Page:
The King will reply, I tell you the truth, whatever you did for one of the least of these brothers of mine, you did for me."

It goes on at length about them not doing these things for Christ (feeding, clothing, etc), and they want to know when they saw Christ in all of these situations. Christ finishes with:

"He will reply, I tell you the truth, whatever you DID NOT DO (emphasis mine) for one of the least of these, you DID NOT DO (emphasis mine) for me.

Who would be considered the "least" right now? Haitians, Africans, Asians, Central and South Americans, and the poorest in this country.

If we are the Christian nation we claim to be, we simply have to be an integral part of the solution to this problem.

Sunday, April 13, 2008

Way Out West

Just finished a week in Las Vegas.

I spent an entire week, and did not check e-mail once. I did not read really anything news wise on the internet that I normally read daily (the person we stayed with had no internet access). I didn't really watch the news at all only in bits and pieces (I did see enough to see that Barack Obama made a MAJOR misstep in Pennsylvania and left the door open for the Clintons).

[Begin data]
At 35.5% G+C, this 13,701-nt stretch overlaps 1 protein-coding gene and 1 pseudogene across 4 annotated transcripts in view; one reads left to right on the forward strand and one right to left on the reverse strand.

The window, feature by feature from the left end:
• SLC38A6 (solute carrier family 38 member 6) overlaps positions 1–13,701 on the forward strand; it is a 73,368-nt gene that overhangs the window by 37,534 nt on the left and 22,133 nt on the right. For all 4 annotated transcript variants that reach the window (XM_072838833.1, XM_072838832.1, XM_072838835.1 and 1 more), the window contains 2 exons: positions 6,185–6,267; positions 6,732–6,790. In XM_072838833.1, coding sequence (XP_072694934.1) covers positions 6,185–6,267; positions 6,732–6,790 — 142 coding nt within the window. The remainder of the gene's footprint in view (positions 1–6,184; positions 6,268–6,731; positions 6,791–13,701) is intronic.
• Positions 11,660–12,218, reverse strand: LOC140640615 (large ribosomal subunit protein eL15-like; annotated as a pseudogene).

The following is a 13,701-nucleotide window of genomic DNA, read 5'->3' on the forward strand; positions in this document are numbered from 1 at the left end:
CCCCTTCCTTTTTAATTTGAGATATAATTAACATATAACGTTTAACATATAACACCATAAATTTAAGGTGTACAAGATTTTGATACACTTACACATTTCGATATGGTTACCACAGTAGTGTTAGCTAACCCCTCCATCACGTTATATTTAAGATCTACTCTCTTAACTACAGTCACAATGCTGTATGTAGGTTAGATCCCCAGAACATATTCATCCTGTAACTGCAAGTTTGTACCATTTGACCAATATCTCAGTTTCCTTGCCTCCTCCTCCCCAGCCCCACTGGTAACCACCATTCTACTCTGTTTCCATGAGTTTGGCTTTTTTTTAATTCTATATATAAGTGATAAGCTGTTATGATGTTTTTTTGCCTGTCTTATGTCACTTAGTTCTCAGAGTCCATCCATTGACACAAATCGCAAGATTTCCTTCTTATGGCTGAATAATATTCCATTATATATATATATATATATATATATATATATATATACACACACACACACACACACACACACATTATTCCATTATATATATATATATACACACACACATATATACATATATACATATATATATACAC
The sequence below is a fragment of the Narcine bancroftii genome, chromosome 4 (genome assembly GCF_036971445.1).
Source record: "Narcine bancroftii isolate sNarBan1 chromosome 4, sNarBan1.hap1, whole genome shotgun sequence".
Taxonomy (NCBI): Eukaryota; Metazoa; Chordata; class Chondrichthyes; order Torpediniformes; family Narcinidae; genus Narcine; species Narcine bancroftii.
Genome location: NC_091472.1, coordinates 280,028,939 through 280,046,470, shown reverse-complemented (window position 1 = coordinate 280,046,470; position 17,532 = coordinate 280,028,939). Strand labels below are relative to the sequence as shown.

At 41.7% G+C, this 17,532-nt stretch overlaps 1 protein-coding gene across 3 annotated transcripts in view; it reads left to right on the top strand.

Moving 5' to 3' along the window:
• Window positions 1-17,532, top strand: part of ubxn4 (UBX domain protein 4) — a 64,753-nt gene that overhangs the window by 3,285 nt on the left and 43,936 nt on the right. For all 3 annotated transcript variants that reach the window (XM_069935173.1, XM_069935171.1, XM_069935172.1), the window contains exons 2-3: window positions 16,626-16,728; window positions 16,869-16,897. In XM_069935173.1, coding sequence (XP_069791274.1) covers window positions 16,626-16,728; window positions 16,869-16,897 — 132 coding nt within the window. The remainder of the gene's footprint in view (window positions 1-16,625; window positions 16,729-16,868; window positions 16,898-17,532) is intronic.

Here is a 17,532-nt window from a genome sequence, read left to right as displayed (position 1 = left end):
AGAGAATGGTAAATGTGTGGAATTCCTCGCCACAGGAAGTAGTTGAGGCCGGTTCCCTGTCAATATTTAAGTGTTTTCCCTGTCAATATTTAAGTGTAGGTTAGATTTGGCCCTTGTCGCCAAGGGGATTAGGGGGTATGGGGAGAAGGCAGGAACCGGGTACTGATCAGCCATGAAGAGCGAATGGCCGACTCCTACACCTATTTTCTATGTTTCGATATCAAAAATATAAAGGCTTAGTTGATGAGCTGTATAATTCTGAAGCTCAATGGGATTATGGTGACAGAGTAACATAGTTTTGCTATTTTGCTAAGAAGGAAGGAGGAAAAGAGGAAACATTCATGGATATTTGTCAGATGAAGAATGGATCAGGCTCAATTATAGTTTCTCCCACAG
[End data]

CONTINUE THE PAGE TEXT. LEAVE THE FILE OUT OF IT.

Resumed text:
The thing that strikes me about Las Vegas both this time and when I went two years ago is that Las Vegas seems entirely unsustainable as a community in the long term.

There are people on top of people (and the automobile traffic is horrendous creating a lot of haze), huge hotels, swimming pools in almost every yard (you can see it when you fly in - and oh, by the way, Phoenix the same thing (we had a short layover in Phoenix on the way back).

There are also a lot of homeless people wandering around (great place for it - good warm weather all year round). Of course they were not on the strip where all the tourists are (they are sent away from there - who wants to pay several hundred dollars to stay in a huge opulent hotel and meet homeless people when you walk out the door), but are all around the city on the fringes.